- Pexels / Acharaporn Kamornboonyarush
But that doesn't mean our residents are immune from taxation. What the Lone Star State and its municipalities don't collect through an income tax, they raise elsewhere — namely through sales and property taxes.
Indeed, Texas has the 11th-highest tax rate in the country, according to a new study by financial site WalletHub. That largely comes down to residents here paying the 6th-highest in real estate taxes in the U.S. and 3rd-highest sales and excise taxes.
According to WalletHub's analysis, a Texas household earning the median U.S. income pays an effective 12.71% tax rate. That compares to just 5.73%, 6.19% and 7.08% in the three states with the lowest taxes — Alaska, Delaware and Montana, respectively.
Even California, which Texas politicos love to rail against as the epitome of tax-and-spend liberalism, has a lower effective tax rate — just 8.94%.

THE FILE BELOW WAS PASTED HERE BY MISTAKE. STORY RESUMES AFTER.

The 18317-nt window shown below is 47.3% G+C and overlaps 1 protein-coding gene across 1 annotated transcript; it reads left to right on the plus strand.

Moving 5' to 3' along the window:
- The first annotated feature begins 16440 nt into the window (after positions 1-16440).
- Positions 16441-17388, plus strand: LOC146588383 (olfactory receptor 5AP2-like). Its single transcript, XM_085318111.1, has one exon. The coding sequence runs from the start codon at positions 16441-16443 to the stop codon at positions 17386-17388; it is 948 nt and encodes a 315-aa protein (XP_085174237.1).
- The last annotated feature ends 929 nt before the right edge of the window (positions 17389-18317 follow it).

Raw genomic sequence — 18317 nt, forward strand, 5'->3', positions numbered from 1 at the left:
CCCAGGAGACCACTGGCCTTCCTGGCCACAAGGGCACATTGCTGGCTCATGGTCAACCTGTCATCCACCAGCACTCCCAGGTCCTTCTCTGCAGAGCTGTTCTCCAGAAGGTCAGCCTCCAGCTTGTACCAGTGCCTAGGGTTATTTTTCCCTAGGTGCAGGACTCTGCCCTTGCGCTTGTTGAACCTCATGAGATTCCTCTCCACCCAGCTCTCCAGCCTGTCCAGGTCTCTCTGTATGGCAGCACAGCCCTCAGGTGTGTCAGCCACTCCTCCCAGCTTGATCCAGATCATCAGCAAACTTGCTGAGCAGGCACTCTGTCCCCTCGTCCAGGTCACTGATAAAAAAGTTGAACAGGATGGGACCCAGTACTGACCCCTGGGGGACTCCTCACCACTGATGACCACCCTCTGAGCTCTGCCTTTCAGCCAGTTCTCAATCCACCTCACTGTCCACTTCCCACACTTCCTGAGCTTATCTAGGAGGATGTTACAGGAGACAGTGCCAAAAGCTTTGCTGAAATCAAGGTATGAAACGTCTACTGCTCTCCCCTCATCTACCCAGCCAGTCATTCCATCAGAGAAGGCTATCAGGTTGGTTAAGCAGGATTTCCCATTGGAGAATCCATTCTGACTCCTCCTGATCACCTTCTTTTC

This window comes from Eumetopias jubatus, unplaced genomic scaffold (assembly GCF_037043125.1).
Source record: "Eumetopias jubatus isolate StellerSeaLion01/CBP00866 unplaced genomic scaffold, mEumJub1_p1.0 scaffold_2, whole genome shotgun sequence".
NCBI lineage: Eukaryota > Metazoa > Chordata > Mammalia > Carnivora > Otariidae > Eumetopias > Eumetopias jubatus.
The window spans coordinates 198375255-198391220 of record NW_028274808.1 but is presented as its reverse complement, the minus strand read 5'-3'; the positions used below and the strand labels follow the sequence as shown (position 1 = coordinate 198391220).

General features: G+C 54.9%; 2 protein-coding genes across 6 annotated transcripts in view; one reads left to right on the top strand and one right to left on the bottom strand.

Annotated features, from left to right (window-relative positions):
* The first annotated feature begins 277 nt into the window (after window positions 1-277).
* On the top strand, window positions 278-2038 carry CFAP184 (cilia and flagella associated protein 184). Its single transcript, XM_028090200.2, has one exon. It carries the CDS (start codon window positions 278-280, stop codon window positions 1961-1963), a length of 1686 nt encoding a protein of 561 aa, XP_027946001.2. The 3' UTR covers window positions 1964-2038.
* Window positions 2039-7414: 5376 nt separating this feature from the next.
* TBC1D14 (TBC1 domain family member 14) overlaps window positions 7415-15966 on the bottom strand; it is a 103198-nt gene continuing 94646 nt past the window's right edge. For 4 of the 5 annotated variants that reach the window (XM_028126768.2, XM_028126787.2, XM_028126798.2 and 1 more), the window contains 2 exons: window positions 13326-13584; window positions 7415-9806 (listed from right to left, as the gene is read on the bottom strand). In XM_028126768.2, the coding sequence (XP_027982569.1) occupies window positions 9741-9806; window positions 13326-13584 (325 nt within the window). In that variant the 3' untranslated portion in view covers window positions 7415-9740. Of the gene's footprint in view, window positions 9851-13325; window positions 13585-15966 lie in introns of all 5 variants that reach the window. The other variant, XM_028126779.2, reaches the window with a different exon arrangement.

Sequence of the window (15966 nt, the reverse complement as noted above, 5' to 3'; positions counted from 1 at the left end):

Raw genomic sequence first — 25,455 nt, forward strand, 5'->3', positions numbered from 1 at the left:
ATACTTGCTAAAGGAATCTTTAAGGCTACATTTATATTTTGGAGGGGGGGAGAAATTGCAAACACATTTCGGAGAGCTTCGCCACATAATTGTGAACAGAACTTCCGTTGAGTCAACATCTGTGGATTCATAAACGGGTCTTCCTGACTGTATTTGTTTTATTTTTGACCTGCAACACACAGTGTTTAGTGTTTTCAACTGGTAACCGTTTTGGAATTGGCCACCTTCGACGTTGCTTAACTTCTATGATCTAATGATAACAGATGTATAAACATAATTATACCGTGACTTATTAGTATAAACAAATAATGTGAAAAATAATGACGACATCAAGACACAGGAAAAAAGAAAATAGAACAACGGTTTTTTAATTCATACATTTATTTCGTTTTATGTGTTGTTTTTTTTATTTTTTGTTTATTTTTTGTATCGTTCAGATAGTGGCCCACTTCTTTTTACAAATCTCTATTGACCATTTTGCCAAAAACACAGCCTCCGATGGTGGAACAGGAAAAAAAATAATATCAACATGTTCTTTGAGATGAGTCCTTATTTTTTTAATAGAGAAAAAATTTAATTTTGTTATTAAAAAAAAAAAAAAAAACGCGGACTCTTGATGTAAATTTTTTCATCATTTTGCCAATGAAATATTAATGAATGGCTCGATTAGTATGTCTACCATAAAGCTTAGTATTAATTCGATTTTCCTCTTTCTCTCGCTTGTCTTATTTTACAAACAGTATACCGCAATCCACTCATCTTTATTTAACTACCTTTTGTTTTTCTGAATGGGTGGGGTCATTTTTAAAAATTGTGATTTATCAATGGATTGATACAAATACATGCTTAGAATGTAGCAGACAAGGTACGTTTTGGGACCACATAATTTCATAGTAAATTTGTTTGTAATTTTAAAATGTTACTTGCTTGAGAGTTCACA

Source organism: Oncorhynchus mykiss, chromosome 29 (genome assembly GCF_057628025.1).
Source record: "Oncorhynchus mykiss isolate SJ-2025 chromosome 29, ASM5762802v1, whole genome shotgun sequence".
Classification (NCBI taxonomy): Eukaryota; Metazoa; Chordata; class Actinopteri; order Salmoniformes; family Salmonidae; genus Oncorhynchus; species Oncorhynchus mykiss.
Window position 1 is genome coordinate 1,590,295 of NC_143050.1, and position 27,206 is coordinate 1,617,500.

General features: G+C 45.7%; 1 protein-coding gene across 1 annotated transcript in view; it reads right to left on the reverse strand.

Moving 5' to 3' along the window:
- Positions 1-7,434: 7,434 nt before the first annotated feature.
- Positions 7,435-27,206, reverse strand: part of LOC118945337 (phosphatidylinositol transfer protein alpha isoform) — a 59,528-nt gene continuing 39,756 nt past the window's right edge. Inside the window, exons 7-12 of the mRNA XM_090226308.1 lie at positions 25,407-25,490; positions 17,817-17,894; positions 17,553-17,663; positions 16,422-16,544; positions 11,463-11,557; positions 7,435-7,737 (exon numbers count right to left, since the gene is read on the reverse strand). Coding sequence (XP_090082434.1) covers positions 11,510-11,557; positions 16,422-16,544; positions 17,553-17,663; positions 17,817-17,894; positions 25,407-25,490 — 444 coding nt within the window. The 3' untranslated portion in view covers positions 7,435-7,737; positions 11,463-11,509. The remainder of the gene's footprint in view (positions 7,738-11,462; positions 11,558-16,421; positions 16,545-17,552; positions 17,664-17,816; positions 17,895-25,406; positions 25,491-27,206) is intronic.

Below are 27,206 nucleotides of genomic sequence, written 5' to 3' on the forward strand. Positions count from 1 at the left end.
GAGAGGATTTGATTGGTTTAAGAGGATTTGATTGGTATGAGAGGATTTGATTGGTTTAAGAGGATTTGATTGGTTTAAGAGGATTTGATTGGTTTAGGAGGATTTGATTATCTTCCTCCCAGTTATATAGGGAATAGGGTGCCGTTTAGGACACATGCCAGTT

Making matters worse for average Texans, real estate and sales taxes are regressive taxes, meaning they tend to hit low- and middle-income residents the hardest. In that regard, the new findings seem to piggyback onto a 2019 WalletHub study that ranked Texas the 8th-worst state for tax burdens on low-income households.
"More specifically, low income earners in Texas are among the most burdened by taxes, as more than 11% of their income goes towards paying them," WalletHub analyst Jill Gonzalez told the Current in an emailed statement. "The situation is similar for middle income earners, who spend 9.8% of their income on real estate and sales taxes. By comparison, taxes make up only about 7% of the revenue of high-income earners."
Gosh, maybe that constitutional amendment wasn't such a great ideal after all. Cue the sad trombone.
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